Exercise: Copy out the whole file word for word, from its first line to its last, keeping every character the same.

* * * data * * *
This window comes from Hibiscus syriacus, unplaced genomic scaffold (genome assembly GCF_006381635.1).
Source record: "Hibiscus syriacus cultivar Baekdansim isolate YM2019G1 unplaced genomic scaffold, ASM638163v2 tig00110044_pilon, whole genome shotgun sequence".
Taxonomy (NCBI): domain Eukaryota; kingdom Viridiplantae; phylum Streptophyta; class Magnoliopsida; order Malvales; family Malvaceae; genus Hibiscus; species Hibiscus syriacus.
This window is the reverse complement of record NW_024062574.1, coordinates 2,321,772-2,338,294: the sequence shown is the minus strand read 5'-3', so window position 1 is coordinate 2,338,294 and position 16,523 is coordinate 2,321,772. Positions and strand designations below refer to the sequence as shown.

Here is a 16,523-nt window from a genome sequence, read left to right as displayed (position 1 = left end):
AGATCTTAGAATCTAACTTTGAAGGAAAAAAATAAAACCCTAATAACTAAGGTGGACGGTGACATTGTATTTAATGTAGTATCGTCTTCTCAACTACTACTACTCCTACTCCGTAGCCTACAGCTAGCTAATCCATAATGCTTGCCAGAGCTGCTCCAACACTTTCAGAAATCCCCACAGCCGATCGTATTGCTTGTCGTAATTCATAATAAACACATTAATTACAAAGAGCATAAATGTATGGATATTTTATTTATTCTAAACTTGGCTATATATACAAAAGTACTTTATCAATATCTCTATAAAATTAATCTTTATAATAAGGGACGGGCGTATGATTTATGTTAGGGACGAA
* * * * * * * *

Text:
This window comes from Hibiscus syriacus, unplaced genomic scaffold (genome assembly GCF_006381635.1).
Source record: "Hibiscus syriacus cultivar Baekdansim isolate YM2019G1 unplaced genomic scaffold, ASM638163v2 tig00110044_pilon, whole genome shotgun sequence".
Taxonomy (NCBI): domain Eukaryota; kingdom Viridiplantae; phylum Streptophyta; class Magnoliopsida; order Malvales; family Malvaceae; genus Hibiscus; species Hibiscus syriacus.
This window is the reverse complement of record NW_024062574.1, coordinates 2,321,772-2,338,294: the sequence shown is the minus strand read 5'-3', so window position 1 is coordinate 2,338,294 and position 16,523 is coordinate 2,321,772. Positions and strand designations below refer to the sequence as shown.

Here is a 16,523-nt window from a genome sequence, read left to right as displayed (position 1 = left end):
AGATCTTAGAATCTAACTTTGAAGGAAAAAAATAAAACCCTAATAACTAAGGTGGACGGTGACATTGTATTTAATGTAGTATCGTCTTCTCAACTACTACTACTCCTACTCCGTAGCCTACAGCTAGCTAATCCATAATGCTTGCCAGAGCTGCTCCAACACTTTCAGAAATCCCCACAGCCGATCGTATTGCTTGTCGTAATTCATAATAAACACATTAATTACAAAGAGCATAAATGTATGGATATTTTATTTATTCTAAACTTGGCTATATATACAAAAGTACTTTATCAATATCTCTATAAAATTAATCTTTATAATAAGGGACGGGCGTATGATTTATGTTAGGGACGAA